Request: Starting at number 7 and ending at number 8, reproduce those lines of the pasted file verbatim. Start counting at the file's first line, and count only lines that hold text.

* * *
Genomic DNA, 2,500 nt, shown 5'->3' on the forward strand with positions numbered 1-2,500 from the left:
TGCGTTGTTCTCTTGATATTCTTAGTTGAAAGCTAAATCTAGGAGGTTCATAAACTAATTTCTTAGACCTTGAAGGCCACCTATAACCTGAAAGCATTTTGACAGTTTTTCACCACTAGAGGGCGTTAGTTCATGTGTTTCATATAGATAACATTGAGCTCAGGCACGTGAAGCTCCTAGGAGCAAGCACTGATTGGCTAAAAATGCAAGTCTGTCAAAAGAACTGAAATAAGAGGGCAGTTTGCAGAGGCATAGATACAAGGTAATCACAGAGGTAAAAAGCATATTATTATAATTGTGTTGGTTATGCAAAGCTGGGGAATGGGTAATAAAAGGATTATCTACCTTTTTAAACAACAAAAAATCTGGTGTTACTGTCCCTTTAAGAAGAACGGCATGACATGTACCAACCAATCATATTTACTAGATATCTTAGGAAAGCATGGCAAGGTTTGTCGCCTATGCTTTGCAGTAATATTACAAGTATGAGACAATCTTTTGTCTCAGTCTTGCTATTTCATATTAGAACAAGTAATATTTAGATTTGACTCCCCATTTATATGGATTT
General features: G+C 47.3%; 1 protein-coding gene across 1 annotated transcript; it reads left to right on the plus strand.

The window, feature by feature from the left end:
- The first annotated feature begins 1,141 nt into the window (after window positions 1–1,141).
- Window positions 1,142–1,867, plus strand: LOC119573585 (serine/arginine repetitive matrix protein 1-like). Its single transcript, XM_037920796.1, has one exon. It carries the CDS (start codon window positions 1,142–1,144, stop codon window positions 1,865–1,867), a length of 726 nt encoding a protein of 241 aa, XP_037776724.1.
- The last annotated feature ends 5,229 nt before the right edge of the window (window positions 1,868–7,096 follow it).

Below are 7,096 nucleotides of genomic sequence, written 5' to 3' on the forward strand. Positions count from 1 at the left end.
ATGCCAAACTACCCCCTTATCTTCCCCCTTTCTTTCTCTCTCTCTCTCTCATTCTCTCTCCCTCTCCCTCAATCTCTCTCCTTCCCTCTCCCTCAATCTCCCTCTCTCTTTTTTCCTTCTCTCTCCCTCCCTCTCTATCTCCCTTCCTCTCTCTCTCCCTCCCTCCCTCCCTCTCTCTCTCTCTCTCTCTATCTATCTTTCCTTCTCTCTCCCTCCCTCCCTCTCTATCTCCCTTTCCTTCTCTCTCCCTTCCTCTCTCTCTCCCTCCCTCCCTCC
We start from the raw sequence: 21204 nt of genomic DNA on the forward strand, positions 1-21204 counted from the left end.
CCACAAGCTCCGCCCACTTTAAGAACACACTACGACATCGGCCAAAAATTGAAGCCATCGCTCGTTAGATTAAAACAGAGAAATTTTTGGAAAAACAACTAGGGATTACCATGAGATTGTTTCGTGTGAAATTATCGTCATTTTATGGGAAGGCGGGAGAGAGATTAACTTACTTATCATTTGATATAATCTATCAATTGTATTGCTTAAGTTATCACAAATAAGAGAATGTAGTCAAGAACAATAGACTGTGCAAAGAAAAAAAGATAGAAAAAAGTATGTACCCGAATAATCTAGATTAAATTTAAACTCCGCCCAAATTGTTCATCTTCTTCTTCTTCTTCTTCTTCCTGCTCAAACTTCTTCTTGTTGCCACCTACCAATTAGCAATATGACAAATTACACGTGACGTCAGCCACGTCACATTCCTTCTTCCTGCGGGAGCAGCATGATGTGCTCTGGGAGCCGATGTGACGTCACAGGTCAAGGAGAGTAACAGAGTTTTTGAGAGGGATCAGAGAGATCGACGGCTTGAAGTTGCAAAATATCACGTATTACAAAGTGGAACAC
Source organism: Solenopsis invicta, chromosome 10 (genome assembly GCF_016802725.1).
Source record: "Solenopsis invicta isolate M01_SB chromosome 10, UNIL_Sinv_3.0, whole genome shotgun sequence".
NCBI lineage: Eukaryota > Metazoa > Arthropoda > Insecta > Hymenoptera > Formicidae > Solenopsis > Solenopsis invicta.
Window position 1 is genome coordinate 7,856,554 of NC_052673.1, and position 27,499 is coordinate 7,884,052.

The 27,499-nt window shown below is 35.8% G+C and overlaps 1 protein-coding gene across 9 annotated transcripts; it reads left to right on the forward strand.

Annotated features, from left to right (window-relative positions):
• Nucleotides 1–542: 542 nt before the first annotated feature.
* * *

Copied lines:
- The last annotated feature ends 5,229 nt before the right edge of the window (window positions 1,868–7,096 follow it).

Below are 7,096 nucleotides of genomic sequence, written 5' to 3' on the forward strand. Positions count from 1 at the left end.